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Happy 238th, United States

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The United States of America celebrates its two hundred and thirty-eighth birthday this year. On the one hand, it is a young nation when compared to the likes of Egypt, Persia, Rome, China, Japan, Ethiopia, and others. But it is also older than Great Britain (formed by Acts of Union, 1707), the French Republic (First Republic 1792), Italy (1871), Germany (1871), and the various new nations in the rest of (North and South) America.

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The founders of the new United States used the social contract theory and their faith in the power and worth of the individual as written about before and during the Enlightenment, including the writings of Marcus Aurelius, John Wycliff, Martin Luther, Jean Jacques Rousseau, John Locke, Thomas Jefferson, as well as many others to craft the building of its governmental skeleton.

The United States Constitution is the oldest document of its kind in history. It is the skeleton of the body of US law extending from the individual to the nation as a whole. Unlike any other country when it was born, the stated theory for its existence was as a social contract between the society and the individual which is captured in the language of its constitution: "We the People of the United States, in Order to form a more perfect Union, establish Justice, insure domestic Tranquility, provide for the common defence, promote the general Welfare, and secure the Blessings of Liberty to ourselves and our Posterity, do ordain and establish this Constitution for the United States of America." In other words, the people lend power to the US government which in turn provides them with the environment to grow and prosper. It has been a balancing act and a process of growth sometimes done well and sometimes not so well.

A process of growth? Originally, a state was the same as a country. American states (or countries) in 1776 ranged in size from the giant Viceroyalty of New Spain to county-sized tribes like the Mattaponi, but with the exception of the Iroquois and a few others, they were not united. Thirteen smallish, jealous more-or-less English speaking states decreed themselves one nation and declared war on the world's premier empire to experiment with the idea that "...governments are instituted among men, deriving their just powers from the consent of the governed.... "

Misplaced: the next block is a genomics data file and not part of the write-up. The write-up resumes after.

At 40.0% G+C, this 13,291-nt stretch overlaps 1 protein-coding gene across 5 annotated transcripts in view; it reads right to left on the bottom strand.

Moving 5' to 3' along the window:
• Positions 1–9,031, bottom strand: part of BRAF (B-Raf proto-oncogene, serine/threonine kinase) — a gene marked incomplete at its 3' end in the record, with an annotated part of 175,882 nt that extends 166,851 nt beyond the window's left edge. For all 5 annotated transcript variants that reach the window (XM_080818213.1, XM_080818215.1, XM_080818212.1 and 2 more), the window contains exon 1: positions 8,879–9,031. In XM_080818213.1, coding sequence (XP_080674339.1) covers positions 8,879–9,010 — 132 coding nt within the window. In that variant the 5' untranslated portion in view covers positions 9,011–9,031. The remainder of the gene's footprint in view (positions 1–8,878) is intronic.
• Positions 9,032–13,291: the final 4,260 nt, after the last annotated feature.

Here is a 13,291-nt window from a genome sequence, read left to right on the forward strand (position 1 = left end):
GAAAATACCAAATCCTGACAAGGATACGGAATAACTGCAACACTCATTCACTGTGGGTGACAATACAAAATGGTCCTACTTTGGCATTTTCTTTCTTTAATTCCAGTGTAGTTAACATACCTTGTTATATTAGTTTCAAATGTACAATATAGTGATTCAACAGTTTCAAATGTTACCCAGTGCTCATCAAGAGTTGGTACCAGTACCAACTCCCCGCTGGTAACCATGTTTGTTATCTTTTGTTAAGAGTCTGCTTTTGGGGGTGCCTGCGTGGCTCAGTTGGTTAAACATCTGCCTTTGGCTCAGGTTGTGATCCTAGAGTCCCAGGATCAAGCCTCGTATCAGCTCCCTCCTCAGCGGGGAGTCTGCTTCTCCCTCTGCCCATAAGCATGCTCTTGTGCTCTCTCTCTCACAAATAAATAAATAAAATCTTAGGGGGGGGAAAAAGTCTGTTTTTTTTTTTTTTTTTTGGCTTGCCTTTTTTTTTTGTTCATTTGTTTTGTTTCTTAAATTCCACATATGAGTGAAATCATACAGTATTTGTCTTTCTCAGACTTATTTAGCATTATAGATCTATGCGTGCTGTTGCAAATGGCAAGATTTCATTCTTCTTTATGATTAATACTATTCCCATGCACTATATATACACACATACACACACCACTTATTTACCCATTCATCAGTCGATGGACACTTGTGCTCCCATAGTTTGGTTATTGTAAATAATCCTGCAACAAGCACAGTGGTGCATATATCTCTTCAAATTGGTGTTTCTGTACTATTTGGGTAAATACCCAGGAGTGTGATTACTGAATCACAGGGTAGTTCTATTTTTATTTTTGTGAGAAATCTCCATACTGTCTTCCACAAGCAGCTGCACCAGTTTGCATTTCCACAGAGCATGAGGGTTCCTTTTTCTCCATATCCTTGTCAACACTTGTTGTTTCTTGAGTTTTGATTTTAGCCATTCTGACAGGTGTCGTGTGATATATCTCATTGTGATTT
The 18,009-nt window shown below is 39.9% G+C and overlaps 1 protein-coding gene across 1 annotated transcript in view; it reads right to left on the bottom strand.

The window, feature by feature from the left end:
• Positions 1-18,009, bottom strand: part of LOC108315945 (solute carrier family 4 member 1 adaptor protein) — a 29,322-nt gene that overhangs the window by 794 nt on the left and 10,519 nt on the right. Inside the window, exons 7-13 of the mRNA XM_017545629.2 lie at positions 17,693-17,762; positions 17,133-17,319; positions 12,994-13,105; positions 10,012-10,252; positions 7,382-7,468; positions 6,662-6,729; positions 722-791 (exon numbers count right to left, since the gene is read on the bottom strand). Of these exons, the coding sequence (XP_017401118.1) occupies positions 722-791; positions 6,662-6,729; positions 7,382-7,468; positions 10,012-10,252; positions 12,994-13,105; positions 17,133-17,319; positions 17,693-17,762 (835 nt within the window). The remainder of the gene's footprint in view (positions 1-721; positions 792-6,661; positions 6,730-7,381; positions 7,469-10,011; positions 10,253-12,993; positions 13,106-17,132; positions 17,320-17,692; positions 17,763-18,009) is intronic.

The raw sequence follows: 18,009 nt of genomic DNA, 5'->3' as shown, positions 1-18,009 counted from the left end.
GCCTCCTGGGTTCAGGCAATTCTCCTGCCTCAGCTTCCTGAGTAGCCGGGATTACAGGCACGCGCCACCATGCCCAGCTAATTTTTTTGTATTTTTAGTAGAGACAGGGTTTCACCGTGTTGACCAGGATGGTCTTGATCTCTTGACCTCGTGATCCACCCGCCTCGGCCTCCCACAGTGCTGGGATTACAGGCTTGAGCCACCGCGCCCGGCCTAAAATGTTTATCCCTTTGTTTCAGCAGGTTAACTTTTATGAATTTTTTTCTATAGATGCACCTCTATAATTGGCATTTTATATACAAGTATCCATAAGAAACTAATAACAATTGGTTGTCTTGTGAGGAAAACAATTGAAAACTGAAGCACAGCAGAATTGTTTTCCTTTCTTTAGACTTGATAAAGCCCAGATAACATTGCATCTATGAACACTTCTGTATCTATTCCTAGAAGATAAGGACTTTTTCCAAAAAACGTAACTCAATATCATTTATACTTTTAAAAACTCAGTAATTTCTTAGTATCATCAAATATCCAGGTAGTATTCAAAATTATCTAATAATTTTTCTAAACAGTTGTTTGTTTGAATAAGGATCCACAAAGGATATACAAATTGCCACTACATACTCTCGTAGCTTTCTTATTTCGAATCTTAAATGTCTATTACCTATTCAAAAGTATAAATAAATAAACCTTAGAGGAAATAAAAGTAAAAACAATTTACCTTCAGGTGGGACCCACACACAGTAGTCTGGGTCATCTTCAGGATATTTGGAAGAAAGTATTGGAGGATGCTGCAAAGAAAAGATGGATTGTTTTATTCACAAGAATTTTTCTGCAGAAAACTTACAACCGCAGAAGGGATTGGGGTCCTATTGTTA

The present populations of New York City and Los Angeles are both larger than the total population of those thirteen states were back then. Since then, the United States has mushroomed to more than 100 times its original two and a half million people. From the few square miles hugging the Atlantic the United States grew to the third largest country in the world stretching from Atlantic to Pacific, and from the tropics to the Arctic. It has sent visitors miles deep into the oceans, people to the moon, and spacecraft entirely out of the solar system.

The United States' experiment spread. New nations formed of revolution like the United States' spread throughout Central and South America, speared on by generals like the "George Washington of South America," Simon Bolivar. The French monarch was deposed and the French formed the First Republic. Canada's formation was the result of Britain's applying lessons learned governing and losing what became the United States. And other states have copied various aspects of the United Staes as well.

July 4 is celebrated as Independence Day by the United States. The Republic of the Philippines used to call 4 July its independence day as well, but since 1961 the day has been Republic Day. The United States granted the Republic of the Philippines its independence from the US on 4 July 1946, but liberated the Philippines from Spain on 12 June 1898. Queen Lydia Kamakaeha Liliuokalani was deposed and a Republic of Hawaii declared on 4 July 1894. It later was annexed by the United States and became the fiftieth state in 1959. The Northern Marshall Islands were liberated from Japan 4 July1945. Denmark and other countries celebrate the US’s birthday with parades and festivities every 4th. So it appears that in a way, Independence Day is international.

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